(Image Credit: https://www.phillips.com)
In a collection of deeply technical essays, practising psychoanalyst Adam Philips in “On Getting Better” deals with a variegated set of experiences relating to the quest for self-improvement. A child slowly but surely gets used to missing her mother and getting used to people who are for her “not-mothers” and in the process assimilates the experience of experiencing such interactions with and presence of not-mothers. This also paves the way for a severing of restricted family experiences and a totally new experience that has at its nub the outside world.
As Phillips reiterates, at times, the drive for self-improvement might itself be the problem. Phillips also reveals how a sense of reticence can be a masquerade for attention seeking. Drawing his readers attention to the work of Sigmund Freud, Phillips reproduces the observations of the founder of psychoanalysis: “I can only allow myself to realise I love performing and showing off by describing myself as very shy. I can only tell myself of my desire for someone by claiming that they are repulsive to me and of no interest whatsoever.” The last observation is profoundly telling and one which we all would have experienced personally at some juncture or the other in life. A scorned and a jilted lover invariably tends to nurse an acerbic and adverse reaction/opinion towards his/her former object of attraction, or obsession even.
One of Sigmund Freud’s foremost followers Alfred Adler interestingly stated that following psychoanalytical sessions with his patients, he would always pose this question to them: “What would you do if you were cured?” Upon receiving a response, Adler would exhort his patients to “well go and do it, then.’ This illustrates that the cure proposed by psychoanalysis goes beyond the normal ken and confines of the expression using which the nature of ‘cure’ is understood. Adler’s strategy (which consequently came to be known as existentialist psychoanalysis), aimed at the cure of an inhibition and not a disease. Hence psychoanalysis does not profess to offer a cure but provide a shield against indoctrination. This it does by facilitating an unbiased and clinical enquiry into the myriad of ways in which human beings influence and are influenced mutually, and how an individual shrugs away the cocoons of impediments that threaten to put paid to her possibilities for self-development and growth.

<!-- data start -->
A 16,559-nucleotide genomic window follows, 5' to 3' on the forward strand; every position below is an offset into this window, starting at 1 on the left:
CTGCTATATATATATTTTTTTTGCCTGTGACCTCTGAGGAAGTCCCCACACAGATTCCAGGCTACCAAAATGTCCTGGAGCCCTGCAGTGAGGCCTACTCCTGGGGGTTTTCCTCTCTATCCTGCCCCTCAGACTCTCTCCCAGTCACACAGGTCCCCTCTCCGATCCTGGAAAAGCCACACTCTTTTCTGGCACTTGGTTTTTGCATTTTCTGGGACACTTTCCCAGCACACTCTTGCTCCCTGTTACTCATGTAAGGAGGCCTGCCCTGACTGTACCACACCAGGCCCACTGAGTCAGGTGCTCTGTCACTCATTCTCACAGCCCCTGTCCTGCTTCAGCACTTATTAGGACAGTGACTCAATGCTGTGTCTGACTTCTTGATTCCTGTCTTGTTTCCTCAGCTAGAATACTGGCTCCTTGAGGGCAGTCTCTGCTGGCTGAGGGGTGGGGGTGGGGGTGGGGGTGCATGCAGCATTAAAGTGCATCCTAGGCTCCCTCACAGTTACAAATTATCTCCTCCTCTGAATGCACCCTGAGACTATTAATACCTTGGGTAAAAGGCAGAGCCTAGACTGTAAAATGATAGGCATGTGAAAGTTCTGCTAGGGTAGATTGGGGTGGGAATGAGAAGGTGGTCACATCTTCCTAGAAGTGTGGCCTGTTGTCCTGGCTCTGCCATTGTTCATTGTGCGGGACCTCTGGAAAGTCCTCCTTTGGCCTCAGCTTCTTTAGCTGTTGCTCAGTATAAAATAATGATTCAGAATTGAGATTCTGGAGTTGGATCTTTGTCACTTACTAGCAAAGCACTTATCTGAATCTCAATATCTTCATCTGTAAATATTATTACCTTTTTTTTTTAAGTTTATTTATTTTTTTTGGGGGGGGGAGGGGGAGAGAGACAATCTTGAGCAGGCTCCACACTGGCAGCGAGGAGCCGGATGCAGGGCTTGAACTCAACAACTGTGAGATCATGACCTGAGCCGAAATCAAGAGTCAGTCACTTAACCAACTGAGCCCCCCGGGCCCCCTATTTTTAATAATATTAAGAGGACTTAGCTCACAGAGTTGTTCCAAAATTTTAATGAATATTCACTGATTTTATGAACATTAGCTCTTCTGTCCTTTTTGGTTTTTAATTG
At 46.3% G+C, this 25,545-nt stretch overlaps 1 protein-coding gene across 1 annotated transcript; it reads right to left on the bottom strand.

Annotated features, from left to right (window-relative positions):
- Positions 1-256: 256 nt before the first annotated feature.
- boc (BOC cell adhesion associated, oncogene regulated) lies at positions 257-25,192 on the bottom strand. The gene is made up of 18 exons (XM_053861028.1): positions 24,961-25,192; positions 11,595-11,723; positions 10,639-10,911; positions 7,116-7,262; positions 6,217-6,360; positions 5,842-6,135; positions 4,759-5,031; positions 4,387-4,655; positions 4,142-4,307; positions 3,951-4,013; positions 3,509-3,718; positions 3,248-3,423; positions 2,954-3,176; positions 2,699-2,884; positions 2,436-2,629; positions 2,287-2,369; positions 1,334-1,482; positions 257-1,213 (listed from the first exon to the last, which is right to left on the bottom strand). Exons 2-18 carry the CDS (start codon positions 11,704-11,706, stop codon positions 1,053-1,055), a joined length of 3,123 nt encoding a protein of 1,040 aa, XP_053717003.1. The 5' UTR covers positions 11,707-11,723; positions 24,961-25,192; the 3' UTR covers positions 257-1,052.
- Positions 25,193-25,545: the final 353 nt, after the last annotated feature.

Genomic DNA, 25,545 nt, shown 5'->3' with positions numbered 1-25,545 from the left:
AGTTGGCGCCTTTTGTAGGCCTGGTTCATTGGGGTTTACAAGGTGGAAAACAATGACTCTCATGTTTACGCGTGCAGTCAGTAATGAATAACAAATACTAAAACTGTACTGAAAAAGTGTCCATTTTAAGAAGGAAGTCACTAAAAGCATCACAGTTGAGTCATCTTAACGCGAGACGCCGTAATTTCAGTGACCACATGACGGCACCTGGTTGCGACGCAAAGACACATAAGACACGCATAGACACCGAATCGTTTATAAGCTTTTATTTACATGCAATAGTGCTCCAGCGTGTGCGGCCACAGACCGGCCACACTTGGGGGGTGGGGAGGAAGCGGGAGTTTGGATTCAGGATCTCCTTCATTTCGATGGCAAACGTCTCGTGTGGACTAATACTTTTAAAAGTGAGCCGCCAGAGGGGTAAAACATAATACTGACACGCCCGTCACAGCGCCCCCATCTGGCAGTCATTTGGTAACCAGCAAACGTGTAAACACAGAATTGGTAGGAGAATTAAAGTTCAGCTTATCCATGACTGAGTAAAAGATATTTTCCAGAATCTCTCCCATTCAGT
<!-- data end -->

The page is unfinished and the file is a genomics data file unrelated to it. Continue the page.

At times the concept of cure may be so vague as to evade the very purpose and objective for which it is sought. This is akin to many journeys undertaken by us in life. There are some journeys where the destination is apparent, while there are others where the terminus is indeterminate. There is also a third kind of journey where we need not know about the destination. Where we land up finally represents a variable that is immaterial. Psychoanalysts such as Wilfred Bion and Marion Milner, claimed that too definite and ascertainable destinations were themselves, ‘saboteurs’ of psychoanalytic treatment.
Phillips writes in a turning and twisting manner and brings a dialectical feel to the narration. This is a very essential feature considering the subjects dealt with by him in his capacity of a practising psychoanalyst- truth, boredom, excitement, unsatisfying pleasures, inhibitions, cure and care. Phillips has reiterated that, psychoanalysis “is a picture of a relationship, of sociability, in which there is no propaganda, indoctrination, coercion, submission, intimidation, authority or teaching”. And this is the keystone that threads throughout this engaging slim volume.
(On Getting Better by Adam Phillips is published by Picador Books and will be available for sale from the 4th of January, 2022)
Thank You Net Galley for the Advance Reviewer Copy